Infidelity of DNA synthesis as a cause of mutagenesis.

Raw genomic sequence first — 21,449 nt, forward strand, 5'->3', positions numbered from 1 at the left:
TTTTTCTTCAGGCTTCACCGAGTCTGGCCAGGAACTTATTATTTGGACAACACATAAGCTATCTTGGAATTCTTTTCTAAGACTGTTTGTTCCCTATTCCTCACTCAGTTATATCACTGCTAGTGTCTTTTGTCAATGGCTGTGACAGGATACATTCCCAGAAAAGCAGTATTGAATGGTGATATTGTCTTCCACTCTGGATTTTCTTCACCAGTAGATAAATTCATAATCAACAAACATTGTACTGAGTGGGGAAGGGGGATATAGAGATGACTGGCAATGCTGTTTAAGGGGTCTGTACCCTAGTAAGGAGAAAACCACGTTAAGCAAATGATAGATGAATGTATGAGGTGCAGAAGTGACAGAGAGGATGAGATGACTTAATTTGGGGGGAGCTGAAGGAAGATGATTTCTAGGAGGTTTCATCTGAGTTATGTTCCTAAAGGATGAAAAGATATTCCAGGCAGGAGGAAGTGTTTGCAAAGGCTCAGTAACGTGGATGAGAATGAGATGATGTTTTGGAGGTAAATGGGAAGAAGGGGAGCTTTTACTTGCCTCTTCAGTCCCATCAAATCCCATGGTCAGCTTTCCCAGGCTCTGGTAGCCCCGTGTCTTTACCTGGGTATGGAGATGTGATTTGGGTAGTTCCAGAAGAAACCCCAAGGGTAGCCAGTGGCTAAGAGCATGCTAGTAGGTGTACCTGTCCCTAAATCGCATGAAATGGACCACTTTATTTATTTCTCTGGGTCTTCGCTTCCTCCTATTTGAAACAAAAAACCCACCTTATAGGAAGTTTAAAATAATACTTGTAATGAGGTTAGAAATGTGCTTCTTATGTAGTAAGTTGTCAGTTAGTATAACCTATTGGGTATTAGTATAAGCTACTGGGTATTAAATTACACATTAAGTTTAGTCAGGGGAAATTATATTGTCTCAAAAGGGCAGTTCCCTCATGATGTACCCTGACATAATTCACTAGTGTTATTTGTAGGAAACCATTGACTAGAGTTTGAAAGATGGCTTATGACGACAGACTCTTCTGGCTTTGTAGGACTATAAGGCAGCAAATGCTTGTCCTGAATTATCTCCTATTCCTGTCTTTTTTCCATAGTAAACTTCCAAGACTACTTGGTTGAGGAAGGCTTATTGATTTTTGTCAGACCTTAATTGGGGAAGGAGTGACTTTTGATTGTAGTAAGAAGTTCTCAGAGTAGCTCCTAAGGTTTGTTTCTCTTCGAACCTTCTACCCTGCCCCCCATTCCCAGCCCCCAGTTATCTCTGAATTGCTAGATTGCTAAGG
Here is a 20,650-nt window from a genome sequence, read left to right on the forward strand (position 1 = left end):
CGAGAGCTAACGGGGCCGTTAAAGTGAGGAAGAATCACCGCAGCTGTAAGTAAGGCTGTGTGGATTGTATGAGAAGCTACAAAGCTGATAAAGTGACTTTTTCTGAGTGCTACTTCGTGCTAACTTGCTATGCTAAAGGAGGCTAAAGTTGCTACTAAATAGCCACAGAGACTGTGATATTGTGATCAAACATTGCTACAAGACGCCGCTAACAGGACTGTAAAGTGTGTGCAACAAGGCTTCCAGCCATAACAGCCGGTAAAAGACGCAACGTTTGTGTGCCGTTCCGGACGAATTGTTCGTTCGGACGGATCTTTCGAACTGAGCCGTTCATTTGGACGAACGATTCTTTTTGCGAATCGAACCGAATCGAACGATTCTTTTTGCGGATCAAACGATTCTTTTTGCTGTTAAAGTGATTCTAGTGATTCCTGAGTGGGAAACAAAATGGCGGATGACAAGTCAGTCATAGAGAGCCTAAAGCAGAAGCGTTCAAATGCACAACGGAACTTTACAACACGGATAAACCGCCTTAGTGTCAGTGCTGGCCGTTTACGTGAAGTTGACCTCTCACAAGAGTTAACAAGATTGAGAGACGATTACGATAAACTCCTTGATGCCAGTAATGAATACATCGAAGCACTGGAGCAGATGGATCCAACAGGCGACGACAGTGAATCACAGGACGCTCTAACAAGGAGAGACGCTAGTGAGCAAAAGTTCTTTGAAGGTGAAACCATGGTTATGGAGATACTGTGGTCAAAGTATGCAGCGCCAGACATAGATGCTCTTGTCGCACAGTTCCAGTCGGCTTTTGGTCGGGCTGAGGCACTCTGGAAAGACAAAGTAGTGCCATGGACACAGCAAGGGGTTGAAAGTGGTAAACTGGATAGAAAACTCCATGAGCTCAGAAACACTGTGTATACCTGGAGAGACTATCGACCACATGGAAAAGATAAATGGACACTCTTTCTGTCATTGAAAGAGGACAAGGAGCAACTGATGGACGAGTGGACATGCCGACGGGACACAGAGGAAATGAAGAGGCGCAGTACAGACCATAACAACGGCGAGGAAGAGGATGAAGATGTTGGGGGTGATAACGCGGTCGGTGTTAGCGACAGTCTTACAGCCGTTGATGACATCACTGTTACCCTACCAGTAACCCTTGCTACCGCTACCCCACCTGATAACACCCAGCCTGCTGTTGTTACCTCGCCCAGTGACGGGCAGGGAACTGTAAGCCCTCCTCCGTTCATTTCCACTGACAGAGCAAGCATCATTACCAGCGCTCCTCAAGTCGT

The concept underlying these studies is that a major determinant of mutagenesis involves perturbations in the fidelity of DNA replication. i.e., the accuracy by which DNA polymerases copy DNA templates. To investigate this relationship, we have designed in vitro assays to measure the accuracy of DNA replication and used these systems to screen for and to quantitate factors that promote errors in DNA synthesis. Using DNA polymerase from bacteria, the frequency of mistakes with phi X174 DNA as a template approaches 10(-7) and is similar to the spontaneous mutation rates in bacterial cells. In contrast, DNA polymerases from animal cells are more error-prone. The differences in fidelity among mammalian DNA polymerases which lack error-correcting mechanisms suggest that these enzymes enhance accuracy by improving base-selection. Thus, mutants in DNA polymerase-alpha might be altered in base-selection. Chinese hamster V79 cell mutants selected by resistance to aphidicolin, a specific inhibitor of DNA polymerase-alpha, have been reported (Somatic Cell Genet., 7: 235-253, 1981). DNA polymerase-alpha was purified from mitochondria-free crude extracts of these mutants by sequential column chromatography using DEAE-cellulose and phosphocellulose. DNA polymerase-alpha purified from one of the mutants is 10-fold more resistant to aphidicolin than the same enzyme purified from the parental cells. Moreover, the apparent Km for dCTP is 1.0 +/- 0.4 microM for the mutant polymerase and 10 +/- 4 microM for the parental enzyme. These observed differences are in accord with the known competition between aphidicolin and dCTP, and provide a mechanism for the aphidicolin resistance of the mutant, i.e., the decrease in Km for dCTP. The elevated spontaneous and induced mutation rate exhibited by this mutant could be mediated by the alteration in DNA polymerase-alpha. With DNA replicating enzymes from a variety of sources, enhancement of mutagenesis has been demonstrated by alteration in precursor pools, damage to DNA templates, loss of nucleotide bases on DNA, metal ions that interact with nucleotide bases, and organic compounds that intercalate into DNA. The alterations of deoxynucleoside triphosphate pools also occur after treatment of animal cells with known mutagens. This observation may provide a new mechanism for mutagenesis by these agents independent of alterations in DNA.




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